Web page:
I don’t know about you, but I find this image absolutely captivating. I saw my first photo of the Taj Mahal when I was in high school. It became my dream to travel to Agra, India, to experience the Taj first-hand. Every thing, every body & every place has an energy dynamic all its own. When you become part of that dynamic, all your senses are engaged at once (in 3D, high-def!), which in India is both totally overwhelming AND equally exciting. I knew I wanted to behold this place & imbibe its energy in person. Lo & behold, almost 20 years later, I did! Isn’t it great when that happens?!! Remarkably, I don’t possess any of my own photos from that time, but certain images & feelings are etched in my memory. Beauty of India on Facebook is where I retreived the image above.
India often conjures up notions of extreme poverty & sadness. It is that, & so much more. It is truly a remarkable place filled with juxtapositions. For instance, when I made it there in 1998, the sky was brown from dust, smoke & pollution…not even close to the hue of bright blue in the above photo. (Maybe things are different now; could be better, could be worse). Sadly, I was told the Yamuna River surrounding the Taj no longer supported life (although, laundry was frantically being beaten by Dhobi wallahs & dried on its shores). And, the pollution was also doing damage to the structural materials (and my lungs!). There were maimed amputees & children crawling, pawing & knocking on the car windows in the parking lot. That part was absolutely heart-wrenching. The Taj is a major tourist mecca with all the trappings: cheesy souvenirs being hawked, loads of tour busses, traffic in every direction & the accompanying crowds & trash along with it. Magically, this incredible masterpiece transported me beyond all that devastating lack-lustre ickiness, with its grand brilliance – from every angle & in every detail. (I don’t know if the inhabitants of the city feel that way, but I hope that they get some relief from its presence in their midst). And, there were indeed women floating around in the most becoming outfit ever created for womankind, the sari…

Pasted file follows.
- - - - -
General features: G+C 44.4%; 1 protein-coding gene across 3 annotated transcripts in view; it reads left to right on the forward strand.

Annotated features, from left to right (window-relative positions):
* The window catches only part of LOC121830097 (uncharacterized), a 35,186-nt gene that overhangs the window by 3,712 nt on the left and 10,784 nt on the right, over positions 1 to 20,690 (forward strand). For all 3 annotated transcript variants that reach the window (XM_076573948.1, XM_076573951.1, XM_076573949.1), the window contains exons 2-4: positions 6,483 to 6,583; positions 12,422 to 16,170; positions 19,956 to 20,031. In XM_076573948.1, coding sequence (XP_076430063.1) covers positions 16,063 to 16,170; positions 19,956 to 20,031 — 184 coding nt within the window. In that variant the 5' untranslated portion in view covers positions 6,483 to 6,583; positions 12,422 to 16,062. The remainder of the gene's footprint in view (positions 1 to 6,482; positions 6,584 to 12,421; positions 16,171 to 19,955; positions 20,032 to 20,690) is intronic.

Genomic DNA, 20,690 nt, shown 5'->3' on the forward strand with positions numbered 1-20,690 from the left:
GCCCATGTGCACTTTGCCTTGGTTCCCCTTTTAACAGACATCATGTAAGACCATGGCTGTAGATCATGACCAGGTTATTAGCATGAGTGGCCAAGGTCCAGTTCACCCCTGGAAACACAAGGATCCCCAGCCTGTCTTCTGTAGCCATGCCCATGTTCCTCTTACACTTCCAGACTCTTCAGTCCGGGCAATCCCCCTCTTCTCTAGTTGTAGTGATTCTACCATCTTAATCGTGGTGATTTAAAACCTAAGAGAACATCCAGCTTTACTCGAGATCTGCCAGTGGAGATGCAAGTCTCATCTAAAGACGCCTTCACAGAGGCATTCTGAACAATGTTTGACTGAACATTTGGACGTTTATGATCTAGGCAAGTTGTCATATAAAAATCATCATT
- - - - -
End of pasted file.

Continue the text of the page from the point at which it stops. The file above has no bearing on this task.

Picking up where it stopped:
What we ARE drawn to, is enduring energy of the Taj itself…probably THE grandest, most beautiful, romantic gesture of love & devotion of all time. Mughal emperor, Shah Jahan had it erected in the 1600’s as a mausoleum for his wife, Queen Mumtaz Mahal, who died during the birth of their 14th child. It is rumored that later in life, the Shah was imprisoned by his son in the nearby Agra Fort, in a marble tower where he died in view of his beloved’s resting place. It became a UNESCO World Heritage Site in 1983 & not long ago, was added to the New 7 Wonders of the World (check out the other 6 Wonders, they’re pretty awesome). The official tourism website is pretty fun too & worth a click.